Cervical cancer is usually caused by the Human Papilloma Virus or HPV for short. HPV is commonly spread through sexual contact and can cause an infection in the cervix. This may cause the cells of the cervix to change and become pre-cancer cells. Sometimes pre-cancer cells may turn into cancer if they are not found and treated early.
All women are at risk for cervical cancer. Cervical cancer occurs most often in women over age 30.
In addition to having HPV, several factors may affect your risk of developing cervical cancer including:
Sometimes during the early stages of cervical cancer, there may not be symptoms. If symptoms are experienced they could include:
Remember, these symptoms can be associated with many other conditions that are not cancer-related.
Cervical cancer is not infectious and cannot be passed on to other people.
Pap smears are done to detect cervical cancer. During this examination, a scraping of cells from the surface of the cervix is obtained during a vaginal examination. This is a quick, simple and painless test.
If the Pap smear has abnormal cells, a diagnostic procedure called colposcopy (i.e. Examination of the cervix with a microscope) is done. Certain chemicals may be applied onto the cervix to help pick up abnormal areas. These abnormal areas are then biopsied and examined under a microscope by the pathologist (a doctor who examines these tissues under a microscope).
If cervical cancer is confirmed on biopsy, other tests will be scheduled. These include radiological tests such as a chest x-ray and CT-scan or MRI of the abdomen and pelvis to exclude any regional or distant spread of cancer. Examination of the pelvis under general anaesthesia is often scheduled to determine the extent of the cancer.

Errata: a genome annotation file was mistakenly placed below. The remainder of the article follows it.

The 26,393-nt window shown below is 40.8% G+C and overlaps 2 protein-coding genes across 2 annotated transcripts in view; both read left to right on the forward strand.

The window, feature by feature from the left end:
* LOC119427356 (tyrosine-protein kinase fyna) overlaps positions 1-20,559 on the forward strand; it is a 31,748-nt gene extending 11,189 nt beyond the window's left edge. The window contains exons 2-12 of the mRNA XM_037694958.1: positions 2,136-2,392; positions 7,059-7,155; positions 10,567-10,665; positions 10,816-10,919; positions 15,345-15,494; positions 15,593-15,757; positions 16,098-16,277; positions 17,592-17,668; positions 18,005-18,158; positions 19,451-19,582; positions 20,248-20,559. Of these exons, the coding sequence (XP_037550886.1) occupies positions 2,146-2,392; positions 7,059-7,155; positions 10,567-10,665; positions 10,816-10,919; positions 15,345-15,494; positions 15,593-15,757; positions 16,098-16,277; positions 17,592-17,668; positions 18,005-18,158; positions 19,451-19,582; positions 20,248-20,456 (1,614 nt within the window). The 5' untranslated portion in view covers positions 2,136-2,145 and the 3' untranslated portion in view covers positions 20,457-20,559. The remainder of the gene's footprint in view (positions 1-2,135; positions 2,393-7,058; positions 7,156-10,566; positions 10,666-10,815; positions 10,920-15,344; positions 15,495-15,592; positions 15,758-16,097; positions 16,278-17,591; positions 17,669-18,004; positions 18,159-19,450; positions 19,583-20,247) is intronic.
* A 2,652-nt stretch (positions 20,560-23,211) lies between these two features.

Treatment depends on the stage of the disease.
The most common side effects of chemotherapy include nausea and vomitting , however, medications known as antiemetics are available to help control these side effects. Other common side effects include mouth sores, fatigue, anemia, dizziness, infection, pain, hair loss, and loss of appetite.
Some people benefit from keeping to a regular work schedule with flexibility if they don't feel well. Some schedule chemotherapy for Fridays so that they have time over the weekend to recover. Others may want to take medical leave from work. Talk to your oncologist about your concerns.
Firstly, the advancement of technology in radiation therapy equipment has allowed more effective results of combined treatment with chemotherapy, allowing a significant reduction in the size of the lesions, reduced side effects and consequently a greater number of surgical indications. From the point of view of the surgery, the so-called “minimally invasive surgeries”, such as laparoscopic surgery, have been continuously improved, becoming more effective and safe. In this area, robotic surgery outstands, which, on the treatment of gynecological tumors, has one of its biggest jobs. Today we also have more active drugs for systemic treatment (chemotherapy) of this neoplasm. Probably in the short and medium term, we will have the use of immunobiological drugs to fight cancer of the cervix.
There’s a possibility for a patient to have children after being treated, but it depends on how early the cancer is detected. The earlier the cancer is found, the better the chance you may have to preserve your fertility.
It is very important to get screened for cervical cancer because
Primary prevention of cervical cancer is now available in the form of vaccines. The cervical cancer vaccine, called Gardasil®, is approved for girls and women ages 9 to 26 and protects against the development of cervical cancer. The vaccine, which also protects against genital warts (and also has been approved for boys for this purpose), works by triggering the body's immune system to attack certain human papillomavirus (HPV) types, which have been linked to many cases of cervical cancer. It is best to get the vaccine before the start of sexual activity. The vaccine consists of a series of three shots, with shot two coming 2 months after the first, and shot three coming 6 months after the first.